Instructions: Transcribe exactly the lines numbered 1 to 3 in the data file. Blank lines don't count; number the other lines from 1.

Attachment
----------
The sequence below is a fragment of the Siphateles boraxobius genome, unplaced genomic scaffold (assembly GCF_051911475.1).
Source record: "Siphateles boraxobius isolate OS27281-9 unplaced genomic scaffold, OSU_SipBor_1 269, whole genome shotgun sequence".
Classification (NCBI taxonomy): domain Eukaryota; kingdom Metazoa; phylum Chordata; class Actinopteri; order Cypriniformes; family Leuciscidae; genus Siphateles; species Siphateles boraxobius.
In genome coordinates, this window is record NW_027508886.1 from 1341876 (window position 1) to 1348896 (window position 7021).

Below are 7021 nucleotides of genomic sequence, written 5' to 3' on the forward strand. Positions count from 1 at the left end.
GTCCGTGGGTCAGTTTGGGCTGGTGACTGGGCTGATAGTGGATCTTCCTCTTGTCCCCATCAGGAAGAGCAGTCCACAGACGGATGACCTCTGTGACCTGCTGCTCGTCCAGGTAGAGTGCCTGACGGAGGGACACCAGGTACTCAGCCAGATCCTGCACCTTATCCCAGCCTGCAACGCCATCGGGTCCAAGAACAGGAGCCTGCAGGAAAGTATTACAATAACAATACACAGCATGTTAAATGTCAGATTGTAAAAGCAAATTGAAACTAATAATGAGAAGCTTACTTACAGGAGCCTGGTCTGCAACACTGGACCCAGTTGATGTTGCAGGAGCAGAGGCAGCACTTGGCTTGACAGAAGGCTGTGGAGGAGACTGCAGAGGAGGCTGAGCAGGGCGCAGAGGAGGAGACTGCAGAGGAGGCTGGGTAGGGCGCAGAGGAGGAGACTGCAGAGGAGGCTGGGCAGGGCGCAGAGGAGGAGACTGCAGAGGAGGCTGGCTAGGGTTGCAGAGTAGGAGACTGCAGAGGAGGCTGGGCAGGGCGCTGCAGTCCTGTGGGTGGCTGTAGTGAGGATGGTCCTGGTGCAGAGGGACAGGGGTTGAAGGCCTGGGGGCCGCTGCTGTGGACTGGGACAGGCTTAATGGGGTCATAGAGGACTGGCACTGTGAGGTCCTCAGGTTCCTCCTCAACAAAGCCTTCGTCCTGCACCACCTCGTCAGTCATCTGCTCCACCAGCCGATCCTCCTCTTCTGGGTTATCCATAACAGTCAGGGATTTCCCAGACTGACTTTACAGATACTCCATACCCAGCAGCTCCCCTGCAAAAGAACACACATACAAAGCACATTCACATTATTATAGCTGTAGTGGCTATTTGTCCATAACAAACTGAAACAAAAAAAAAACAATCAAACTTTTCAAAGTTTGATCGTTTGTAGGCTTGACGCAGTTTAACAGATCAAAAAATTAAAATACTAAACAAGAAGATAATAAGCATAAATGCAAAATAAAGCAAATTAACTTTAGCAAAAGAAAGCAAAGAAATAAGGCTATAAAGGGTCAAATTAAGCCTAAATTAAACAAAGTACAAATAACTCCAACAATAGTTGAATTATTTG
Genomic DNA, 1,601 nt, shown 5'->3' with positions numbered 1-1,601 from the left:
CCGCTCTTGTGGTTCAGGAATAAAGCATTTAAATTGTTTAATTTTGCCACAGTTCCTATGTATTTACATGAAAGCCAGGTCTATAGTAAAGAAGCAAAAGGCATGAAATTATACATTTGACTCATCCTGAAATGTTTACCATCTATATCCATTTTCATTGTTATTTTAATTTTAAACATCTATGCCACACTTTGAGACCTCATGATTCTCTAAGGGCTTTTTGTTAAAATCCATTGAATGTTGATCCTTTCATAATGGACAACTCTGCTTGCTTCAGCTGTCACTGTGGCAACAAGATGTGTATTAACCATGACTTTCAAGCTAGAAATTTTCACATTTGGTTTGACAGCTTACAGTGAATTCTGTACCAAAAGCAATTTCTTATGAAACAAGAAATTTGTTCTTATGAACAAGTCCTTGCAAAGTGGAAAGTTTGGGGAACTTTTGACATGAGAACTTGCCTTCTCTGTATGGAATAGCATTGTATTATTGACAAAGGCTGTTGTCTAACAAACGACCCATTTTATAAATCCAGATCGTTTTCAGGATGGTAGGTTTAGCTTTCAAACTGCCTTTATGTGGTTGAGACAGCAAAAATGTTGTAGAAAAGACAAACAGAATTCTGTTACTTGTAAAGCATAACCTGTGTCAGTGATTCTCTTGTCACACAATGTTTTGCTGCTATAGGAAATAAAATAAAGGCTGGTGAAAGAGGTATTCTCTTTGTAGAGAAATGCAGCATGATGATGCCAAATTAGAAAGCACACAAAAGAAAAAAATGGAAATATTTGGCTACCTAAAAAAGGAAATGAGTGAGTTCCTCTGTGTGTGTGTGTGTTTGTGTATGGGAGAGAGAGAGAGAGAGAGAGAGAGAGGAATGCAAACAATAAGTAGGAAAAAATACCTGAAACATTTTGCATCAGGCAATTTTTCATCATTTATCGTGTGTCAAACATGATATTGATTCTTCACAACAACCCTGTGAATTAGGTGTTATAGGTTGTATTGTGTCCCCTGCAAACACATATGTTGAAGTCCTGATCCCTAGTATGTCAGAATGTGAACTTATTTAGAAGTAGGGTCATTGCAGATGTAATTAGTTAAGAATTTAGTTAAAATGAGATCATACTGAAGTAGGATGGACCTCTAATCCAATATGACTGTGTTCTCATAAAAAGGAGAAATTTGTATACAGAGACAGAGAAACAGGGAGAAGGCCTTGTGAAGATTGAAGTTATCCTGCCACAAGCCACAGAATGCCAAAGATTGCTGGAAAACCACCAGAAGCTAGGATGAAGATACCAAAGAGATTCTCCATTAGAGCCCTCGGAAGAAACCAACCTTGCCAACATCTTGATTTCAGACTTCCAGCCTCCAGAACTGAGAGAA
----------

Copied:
The sequence below is a fragment of the Siphateles boraxobius genome, unplaced genomic scaffold (assembly GCF_051911475.1).
Source record: "Siphateles boraxobius isolate OS27281-9 unplaced genomic scaffold, OSU_SipBor_1 269, whole genome shotgun sequence".
Classification (NCBI taxonomy): domain Eukaryota; kingdom Metazoa; phylum Chordata; class Actinopteri; order Cypriniformes; family Leuciscidae; genus Siphateles; species Siphateles boraxobius.